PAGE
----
FIG. 3 illustrates an alternative embodiment 46 of an electromagnetic assembly which is substantially the electromagnetic assembly 28 adapted for measurement of both alternating and direct currents. Like reference numerals have been used to indicate like components whose operation will be apparent from the description above.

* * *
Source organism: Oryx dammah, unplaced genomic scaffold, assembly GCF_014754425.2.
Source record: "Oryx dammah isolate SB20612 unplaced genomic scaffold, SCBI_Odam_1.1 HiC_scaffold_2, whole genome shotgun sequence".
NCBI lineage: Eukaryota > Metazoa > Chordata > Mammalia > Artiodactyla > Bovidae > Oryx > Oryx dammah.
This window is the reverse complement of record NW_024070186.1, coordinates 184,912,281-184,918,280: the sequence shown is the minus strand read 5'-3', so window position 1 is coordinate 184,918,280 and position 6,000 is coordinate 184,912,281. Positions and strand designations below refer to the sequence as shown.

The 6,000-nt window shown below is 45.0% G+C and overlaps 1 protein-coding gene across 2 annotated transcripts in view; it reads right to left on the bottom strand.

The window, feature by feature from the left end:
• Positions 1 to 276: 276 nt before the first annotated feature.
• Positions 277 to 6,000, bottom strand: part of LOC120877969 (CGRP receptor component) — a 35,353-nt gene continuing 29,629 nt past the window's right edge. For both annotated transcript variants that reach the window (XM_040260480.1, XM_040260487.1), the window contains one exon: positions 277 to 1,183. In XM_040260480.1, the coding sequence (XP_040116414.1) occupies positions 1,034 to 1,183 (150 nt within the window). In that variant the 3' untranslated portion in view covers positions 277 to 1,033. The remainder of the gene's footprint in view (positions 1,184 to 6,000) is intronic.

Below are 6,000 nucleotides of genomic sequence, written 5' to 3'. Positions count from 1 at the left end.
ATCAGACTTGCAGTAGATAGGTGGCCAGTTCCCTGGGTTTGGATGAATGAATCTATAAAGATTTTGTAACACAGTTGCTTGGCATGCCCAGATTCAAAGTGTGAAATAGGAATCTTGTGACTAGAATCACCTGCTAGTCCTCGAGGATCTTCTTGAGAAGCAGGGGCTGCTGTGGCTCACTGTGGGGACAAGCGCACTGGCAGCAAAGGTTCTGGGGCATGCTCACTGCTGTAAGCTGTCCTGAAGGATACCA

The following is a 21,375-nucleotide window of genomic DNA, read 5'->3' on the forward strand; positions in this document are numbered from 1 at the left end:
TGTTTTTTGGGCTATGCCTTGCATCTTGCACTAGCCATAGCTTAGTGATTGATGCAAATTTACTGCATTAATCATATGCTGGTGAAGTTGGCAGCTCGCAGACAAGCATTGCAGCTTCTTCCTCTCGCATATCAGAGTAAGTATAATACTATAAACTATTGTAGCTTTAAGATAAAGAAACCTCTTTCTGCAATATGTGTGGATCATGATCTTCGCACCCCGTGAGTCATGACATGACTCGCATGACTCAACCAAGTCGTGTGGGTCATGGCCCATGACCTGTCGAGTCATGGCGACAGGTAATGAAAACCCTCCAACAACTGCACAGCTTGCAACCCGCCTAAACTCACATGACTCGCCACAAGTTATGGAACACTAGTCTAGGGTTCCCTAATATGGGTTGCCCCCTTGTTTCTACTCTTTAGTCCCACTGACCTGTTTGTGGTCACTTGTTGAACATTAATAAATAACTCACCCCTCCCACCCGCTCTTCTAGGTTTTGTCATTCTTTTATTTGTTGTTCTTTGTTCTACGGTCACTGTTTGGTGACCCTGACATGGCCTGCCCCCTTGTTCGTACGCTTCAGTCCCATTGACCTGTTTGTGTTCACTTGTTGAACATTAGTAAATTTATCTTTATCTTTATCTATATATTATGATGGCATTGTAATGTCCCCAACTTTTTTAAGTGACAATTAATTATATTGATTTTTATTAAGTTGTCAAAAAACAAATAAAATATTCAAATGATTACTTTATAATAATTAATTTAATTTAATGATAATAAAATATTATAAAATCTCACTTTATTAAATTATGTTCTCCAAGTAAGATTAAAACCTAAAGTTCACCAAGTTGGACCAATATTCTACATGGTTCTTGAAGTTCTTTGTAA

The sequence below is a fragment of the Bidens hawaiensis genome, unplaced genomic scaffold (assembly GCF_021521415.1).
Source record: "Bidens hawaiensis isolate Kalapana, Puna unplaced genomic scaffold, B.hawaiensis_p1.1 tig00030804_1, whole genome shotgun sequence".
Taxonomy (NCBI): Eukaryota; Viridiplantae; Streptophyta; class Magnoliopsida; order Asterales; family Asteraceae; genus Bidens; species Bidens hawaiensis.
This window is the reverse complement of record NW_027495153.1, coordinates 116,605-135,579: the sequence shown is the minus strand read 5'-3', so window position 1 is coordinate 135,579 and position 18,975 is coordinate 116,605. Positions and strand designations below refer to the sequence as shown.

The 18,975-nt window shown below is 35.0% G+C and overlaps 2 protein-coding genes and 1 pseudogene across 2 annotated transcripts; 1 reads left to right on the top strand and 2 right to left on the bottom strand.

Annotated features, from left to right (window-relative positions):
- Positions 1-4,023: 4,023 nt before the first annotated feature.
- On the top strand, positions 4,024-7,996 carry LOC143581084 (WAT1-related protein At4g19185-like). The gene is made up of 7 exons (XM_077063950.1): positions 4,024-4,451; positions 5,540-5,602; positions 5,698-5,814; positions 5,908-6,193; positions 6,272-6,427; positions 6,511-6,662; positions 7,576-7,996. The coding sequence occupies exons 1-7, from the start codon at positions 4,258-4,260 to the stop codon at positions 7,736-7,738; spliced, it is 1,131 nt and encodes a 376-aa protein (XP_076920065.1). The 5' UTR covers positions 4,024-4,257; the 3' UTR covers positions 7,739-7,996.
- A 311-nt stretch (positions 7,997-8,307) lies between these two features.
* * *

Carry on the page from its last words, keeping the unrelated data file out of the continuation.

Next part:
When the magnetic core 14 is located around a conductor carrying an alternating current, the core flux changes polarity at a frequency corresponding to that of the conductor current. This changing flux polarity tends to alter the magnetic characteristics of the core, namely, the core hysteresis curve that determines the relationship between core flux and magnetizing force. The electromagnetic assembly 46 is consequently provided with a flux nulling coil which is wound about a portion of the core 14 and which has terminals 50 that are shunted by a diode 52 (parallel connected to the coil 48). With the flux nulling coil 48 wound about the core 14 as indicated, core flux in the direction of the arrow indicated in FIG. 3 on the core 14 will induce a voltage drop across the coil 48 that tends to reverse bias the diode 52 so that substantially no current flows in the coil 48. In such circumstances the magnetic flux of the core 14 is substantially uneffected. When the flux changes polarity, the diode 52 becomes forward biased and tends to substantially short-circuit the terminals 50 thereby permitting a relatively large current flow in the coil 48. This current flow produces an opposing flux in the core 14 which substantially reduces the core flux to a zero level. To ensure that no substantial reverse flux is experienced by the core 14, the diode 52 is preferably a germania-type device with a very low forward turn-on voltage or any other diode device with similar characteristics. It will be appreciated that an electronic switching circuit better adapted to short the coil terminals 50 as the voltage drop across the coil terminals approaches zero from a particular polarity and avoiding the offset effectively created by the diode turn-on voltage can be substituted for the diode 52.